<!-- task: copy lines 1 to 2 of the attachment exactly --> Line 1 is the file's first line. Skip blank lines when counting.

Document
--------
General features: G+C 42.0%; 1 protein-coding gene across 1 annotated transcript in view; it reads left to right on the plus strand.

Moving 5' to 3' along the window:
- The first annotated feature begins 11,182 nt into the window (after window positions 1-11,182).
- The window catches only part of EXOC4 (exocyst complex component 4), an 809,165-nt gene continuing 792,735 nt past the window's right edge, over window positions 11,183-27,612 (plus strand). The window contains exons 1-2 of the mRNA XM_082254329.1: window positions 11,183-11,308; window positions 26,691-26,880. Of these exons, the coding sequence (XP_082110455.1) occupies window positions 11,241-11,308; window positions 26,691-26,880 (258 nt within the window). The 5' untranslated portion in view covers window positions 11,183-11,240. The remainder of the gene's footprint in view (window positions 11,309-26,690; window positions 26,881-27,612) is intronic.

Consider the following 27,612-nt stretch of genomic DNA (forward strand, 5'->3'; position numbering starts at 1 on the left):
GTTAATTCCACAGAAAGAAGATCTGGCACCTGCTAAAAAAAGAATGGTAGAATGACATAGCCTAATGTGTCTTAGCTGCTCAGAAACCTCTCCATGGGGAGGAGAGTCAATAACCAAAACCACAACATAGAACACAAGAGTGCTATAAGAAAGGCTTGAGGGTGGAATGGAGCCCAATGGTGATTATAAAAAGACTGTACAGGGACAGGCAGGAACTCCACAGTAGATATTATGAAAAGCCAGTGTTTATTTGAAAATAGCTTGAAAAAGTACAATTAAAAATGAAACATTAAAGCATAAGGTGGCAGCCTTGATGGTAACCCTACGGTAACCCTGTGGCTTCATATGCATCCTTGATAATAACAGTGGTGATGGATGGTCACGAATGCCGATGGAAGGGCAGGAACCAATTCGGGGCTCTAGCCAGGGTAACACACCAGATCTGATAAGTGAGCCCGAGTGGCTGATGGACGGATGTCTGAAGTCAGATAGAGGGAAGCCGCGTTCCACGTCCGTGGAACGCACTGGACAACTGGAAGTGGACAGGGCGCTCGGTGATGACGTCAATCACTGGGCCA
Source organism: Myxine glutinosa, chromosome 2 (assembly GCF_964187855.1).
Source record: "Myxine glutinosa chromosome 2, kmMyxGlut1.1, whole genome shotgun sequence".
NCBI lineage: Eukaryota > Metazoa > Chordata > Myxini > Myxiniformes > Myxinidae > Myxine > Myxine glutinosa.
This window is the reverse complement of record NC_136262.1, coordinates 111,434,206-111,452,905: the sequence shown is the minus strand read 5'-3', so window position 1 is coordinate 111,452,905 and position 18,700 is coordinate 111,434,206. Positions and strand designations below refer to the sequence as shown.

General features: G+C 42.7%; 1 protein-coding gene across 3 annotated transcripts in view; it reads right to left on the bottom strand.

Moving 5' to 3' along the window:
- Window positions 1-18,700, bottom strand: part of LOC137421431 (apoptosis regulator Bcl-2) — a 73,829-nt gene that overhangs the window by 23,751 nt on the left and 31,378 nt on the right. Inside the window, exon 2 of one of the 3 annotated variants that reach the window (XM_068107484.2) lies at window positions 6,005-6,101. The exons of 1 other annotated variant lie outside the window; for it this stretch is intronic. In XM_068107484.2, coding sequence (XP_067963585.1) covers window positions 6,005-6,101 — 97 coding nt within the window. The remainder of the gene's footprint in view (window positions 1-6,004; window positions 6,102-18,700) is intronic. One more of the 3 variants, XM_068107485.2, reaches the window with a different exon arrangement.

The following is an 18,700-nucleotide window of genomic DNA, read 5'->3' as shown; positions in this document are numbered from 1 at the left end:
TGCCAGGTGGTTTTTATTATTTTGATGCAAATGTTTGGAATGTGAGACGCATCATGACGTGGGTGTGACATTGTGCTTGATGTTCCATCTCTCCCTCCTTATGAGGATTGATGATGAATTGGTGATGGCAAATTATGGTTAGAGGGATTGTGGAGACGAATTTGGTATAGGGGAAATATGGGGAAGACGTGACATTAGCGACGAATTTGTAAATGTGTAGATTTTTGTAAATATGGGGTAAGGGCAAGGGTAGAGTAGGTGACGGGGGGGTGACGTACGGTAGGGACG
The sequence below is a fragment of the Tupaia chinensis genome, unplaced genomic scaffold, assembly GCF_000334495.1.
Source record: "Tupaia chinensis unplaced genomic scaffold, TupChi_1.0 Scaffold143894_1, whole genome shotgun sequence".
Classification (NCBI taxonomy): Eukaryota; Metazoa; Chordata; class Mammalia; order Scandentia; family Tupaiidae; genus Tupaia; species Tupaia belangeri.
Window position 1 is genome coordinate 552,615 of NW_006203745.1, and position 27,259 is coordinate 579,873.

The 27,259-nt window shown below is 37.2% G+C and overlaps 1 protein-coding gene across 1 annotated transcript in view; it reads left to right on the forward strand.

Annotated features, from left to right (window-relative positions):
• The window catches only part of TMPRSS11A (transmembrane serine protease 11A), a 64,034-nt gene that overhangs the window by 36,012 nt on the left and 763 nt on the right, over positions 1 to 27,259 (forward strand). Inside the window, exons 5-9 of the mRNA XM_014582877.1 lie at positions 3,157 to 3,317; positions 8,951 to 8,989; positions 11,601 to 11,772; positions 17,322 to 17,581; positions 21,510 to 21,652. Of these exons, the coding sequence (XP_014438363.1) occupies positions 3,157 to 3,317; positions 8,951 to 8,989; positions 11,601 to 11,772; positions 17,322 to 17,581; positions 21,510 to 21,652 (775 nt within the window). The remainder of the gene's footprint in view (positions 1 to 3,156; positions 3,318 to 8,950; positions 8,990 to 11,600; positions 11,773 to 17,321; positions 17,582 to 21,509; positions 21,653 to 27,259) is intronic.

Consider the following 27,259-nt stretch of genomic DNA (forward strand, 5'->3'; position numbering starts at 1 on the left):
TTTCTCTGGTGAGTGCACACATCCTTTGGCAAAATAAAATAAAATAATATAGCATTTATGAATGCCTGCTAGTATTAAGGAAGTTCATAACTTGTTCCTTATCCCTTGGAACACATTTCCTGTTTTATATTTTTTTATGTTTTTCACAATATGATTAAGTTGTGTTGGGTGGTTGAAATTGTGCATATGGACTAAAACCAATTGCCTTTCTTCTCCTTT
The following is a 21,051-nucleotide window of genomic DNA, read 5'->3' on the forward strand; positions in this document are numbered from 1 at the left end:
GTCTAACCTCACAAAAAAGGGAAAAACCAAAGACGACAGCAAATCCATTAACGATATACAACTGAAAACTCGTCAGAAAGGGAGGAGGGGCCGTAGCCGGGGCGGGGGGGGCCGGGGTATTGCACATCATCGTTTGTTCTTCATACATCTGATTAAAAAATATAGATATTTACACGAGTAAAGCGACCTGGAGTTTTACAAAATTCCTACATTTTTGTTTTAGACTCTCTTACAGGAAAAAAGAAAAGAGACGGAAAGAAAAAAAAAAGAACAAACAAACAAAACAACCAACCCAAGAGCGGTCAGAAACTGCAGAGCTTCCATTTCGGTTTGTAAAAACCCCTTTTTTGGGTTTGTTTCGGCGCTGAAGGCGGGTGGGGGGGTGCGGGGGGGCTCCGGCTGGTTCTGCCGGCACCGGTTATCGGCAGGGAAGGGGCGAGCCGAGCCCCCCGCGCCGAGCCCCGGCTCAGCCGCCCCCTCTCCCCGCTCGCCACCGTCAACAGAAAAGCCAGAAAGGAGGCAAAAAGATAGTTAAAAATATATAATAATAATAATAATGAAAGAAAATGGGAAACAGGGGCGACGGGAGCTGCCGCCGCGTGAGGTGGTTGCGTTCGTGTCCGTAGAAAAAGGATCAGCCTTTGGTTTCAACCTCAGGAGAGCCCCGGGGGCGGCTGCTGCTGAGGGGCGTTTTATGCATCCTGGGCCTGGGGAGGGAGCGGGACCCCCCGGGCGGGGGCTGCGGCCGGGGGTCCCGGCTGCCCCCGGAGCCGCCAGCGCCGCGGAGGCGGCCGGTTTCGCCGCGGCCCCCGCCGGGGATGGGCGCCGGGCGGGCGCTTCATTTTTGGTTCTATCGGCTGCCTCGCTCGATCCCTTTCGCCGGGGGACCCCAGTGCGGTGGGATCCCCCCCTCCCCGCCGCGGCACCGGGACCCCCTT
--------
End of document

General features: G+C 42.0%; 1 protein-coding gene across 1 annotated transcript in view; it reads left to right on the plus strand.

Moving 5' to 3' along the window: